Asia Politics

Hong Kong leader Carrie Lam postpones annual policy address until after trip to Beijing

Key Points
  • Hong Kong Chief Executive Carrie Lam said on Monday she will postpone her annual policy address, initially scheduled for Wednesday, to first hold a trip to Beijing to discuss China's support for the financial hub's economic recovery.
  • Lam said she will go to Beijing later this month and aim to hold her policy address by the end of November.
Hong Kong's Chief Executive Carrie Lam speaks to the media at her weekly press conference in Hong Kong on Oct. 6, 2020.
Isaac Lawrence | AFP | Getty Images

Hong Kong Chief Executive Carrie Lam has postponed her annual policy address scheduled for Wednesday in order to go to Beijing for talks on how the central government can help with the financial hub's economic recovery.

Lam said she would go to Beijing this month and aimed to hold her policy address by the end of November.

She said she would discuss wide-ranging measures with the central government, including some related to the Greater Bay area — a region that includes Hong Kong, Macao and nine cities in China's Guangdong province — the finance sector and tech innovation, without giving details.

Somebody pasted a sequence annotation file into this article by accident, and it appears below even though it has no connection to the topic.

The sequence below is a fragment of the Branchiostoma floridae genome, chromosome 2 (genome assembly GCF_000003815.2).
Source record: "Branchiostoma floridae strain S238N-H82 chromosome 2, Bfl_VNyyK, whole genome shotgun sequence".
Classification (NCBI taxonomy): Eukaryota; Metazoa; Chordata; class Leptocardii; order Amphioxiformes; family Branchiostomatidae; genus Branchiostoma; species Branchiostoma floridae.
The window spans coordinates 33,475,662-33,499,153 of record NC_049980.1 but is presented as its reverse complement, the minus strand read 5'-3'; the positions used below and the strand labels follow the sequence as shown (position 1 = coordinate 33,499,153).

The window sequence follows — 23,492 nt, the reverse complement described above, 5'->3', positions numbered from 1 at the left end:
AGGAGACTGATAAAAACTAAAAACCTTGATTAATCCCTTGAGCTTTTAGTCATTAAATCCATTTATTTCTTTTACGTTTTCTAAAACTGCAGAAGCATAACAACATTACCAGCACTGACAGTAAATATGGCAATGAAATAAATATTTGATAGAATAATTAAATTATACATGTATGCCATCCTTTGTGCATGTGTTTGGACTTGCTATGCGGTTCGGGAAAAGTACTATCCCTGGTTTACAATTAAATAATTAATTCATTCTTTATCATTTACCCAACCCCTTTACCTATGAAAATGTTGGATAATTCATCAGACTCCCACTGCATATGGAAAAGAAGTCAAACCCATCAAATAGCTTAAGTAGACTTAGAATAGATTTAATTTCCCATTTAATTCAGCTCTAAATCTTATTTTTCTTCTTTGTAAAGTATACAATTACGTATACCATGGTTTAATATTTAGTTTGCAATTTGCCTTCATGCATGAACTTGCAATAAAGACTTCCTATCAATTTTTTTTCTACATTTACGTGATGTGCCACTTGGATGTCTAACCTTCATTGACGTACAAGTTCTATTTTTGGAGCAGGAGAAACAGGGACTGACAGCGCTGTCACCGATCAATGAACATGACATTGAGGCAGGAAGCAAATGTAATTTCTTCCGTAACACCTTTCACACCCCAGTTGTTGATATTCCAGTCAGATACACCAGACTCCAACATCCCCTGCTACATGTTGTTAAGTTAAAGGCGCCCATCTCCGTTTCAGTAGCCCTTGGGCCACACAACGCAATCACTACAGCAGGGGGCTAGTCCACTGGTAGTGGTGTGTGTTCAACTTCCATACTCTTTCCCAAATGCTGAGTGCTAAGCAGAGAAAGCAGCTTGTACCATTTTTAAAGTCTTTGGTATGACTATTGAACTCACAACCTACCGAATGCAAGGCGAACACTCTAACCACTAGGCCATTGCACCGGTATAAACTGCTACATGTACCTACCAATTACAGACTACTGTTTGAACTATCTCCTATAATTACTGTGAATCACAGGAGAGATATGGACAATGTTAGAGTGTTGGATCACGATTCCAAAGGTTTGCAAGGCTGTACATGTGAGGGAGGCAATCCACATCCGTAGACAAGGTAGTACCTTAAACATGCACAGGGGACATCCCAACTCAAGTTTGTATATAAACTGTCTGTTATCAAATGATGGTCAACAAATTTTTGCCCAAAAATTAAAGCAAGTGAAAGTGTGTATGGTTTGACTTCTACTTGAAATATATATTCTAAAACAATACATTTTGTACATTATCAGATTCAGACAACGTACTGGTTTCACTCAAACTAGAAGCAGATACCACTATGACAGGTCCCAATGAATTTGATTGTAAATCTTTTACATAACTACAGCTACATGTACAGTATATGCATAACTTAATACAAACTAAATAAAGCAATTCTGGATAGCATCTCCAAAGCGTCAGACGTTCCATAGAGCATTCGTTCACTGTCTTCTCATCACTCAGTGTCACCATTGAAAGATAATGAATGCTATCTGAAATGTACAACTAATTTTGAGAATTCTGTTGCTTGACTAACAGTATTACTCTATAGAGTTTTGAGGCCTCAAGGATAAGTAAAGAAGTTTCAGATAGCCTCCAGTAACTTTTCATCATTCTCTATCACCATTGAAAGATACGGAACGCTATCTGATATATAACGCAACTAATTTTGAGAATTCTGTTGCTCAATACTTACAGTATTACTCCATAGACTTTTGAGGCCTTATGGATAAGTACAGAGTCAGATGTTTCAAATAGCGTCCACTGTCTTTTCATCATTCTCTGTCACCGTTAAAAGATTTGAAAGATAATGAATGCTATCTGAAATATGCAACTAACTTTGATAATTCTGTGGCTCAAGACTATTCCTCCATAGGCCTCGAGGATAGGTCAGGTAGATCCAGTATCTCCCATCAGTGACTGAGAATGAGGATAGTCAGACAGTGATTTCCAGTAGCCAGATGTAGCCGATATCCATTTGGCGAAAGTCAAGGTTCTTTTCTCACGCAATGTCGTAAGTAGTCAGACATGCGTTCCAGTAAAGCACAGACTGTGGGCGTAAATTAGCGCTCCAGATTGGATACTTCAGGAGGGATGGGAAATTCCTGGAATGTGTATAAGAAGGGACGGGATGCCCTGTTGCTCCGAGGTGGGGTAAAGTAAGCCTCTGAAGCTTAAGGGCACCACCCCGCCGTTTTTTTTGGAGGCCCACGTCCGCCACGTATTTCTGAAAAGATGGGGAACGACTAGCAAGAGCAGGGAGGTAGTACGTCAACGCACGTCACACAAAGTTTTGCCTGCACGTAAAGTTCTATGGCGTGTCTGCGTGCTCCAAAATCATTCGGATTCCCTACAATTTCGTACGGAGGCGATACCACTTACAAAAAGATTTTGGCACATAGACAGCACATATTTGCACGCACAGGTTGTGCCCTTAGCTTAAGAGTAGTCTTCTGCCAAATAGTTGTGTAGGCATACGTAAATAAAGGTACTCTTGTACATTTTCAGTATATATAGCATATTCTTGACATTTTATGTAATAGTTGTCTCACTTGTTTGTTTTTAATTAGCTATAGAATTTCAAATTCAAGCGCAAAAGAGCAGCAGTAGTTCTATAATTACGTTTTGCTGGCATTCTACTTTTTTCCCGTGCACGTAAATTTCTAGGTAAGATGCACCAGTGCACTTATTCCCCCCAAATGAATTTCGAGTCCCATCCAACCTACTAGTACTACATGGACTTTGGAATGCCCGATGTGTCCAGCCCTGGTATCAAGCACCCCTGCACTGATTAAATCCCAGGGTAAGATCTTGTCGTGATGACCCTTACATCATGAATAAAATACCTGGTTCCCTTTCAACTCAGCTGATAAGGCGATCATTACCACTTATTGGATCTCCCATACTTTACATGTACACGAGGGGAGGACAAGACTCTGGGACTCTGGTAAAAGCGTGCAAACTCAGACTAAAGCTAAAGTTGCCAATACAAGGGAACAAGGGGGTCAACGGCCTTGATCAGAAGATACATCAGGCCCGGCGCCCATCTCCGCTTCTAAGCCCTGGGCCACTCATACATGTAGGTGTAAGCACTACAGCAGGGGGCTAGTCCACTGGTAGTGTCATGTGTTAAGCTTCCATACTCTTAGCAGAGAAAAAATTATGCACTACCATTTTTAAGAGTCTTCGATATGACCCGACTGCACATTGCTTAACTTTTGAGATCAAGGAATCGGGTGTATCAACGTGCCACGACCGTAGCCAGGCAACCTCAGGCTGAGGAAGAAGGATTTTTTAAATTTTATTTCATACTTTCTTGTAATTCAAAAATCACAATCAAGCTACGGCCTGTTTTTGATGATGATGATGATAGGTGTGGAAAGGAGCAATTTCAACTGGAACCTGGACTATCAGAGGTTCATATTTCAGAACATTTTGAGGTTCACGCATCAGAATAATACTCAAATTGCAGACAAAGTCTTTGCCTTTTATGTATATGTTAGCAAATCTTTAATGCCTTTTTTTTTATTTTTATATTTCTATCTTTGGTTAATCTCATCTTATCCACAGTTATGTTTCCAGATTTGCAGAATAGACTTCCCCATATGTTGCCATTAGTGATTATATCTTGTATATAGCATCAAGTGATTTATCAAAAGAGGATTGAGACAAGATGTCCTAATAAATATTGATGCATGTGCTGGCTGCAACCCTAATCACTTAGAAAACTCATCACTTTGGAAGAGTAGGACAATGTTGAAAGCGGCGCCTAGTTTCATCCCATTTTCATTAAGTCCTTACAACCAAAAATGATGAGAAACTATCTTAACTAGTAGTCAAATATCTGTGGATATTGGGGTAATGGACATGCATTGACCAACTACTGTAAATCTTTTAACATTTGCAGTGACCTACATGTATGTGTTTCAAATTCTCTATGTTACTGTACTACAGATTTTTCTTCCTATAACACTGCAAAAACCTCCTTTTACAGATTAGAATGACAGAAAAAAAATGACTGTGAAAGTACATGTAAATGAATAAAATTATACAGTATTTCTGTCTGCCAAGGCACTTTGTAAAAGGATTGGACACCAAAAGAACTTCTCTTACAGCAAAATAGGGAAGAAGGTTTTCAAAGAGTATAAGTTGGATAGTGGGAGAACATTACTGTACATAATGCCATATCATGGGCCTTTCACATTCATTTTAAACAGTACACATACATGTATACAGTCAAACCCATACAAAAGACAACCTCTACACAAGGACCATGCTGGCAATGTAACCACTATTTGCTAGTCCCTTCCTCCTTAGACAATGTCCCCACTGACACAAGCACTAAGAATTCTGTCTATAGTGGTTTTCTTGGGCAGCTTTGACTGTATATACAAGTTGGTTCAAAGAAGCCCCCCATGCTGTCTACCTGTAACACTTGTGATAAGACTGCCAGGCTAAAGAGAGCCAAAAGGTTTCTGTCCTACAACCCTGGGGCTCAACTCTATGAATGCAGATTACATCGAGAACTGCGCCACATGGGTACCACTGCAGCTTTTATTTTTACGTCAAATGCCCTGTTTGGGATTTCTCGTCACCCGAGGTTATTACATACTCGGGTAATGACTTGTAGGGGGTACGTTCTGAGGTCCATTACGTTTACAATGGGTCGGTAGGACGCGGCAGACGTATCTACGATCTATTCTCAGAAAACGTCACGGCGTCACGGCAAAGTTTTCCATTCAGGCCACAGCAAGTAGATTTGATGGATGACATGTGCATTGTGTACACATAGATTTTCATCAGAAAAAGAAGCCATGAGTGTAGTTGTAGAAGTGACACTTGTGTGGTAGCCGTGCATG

"It is not a matter of waiting for directions," Lam told a news conference on Monday when asked about the postponement of her address.

"It is a matter of responding to a positive indication from the central government that they want to take into account the chief executive's recommendations, that they really want to facilitate those policy measures so that Hong Kong people have more confidence that the economy will bounce back."

The central government's role in the semi-autonomous former British colony has been in the spotlight, in particular with the imposition in June of a security law after months of pro-democracy protests the most intense in decades — last year.

The protests were triggered in part by fears in Hong Kong that the central government was whittling away the freedoms granted when the city returned to Chinese rule in 1997 under a "one country, two systems" formula.

The protests and later the novel coronavirus have battered the city's economy with full year gross domestic product (GDP) forecast to contract 6% to 8%.

Lam said the central government had asked her to make the trip to Beijing.

Last year, Lam delivered her policy speech on video after being heckled by pro-democracy lawmakers.

Lam also said she will visit the neighboring city of Shenzhen for this week's anniversary of the establishment of China's first special economic zone there 40 years ago.

President Xi Jinping is due to deliver a speech in Shenzhen on Wednesday but Lam said she had not scheduled a meeting with him there.

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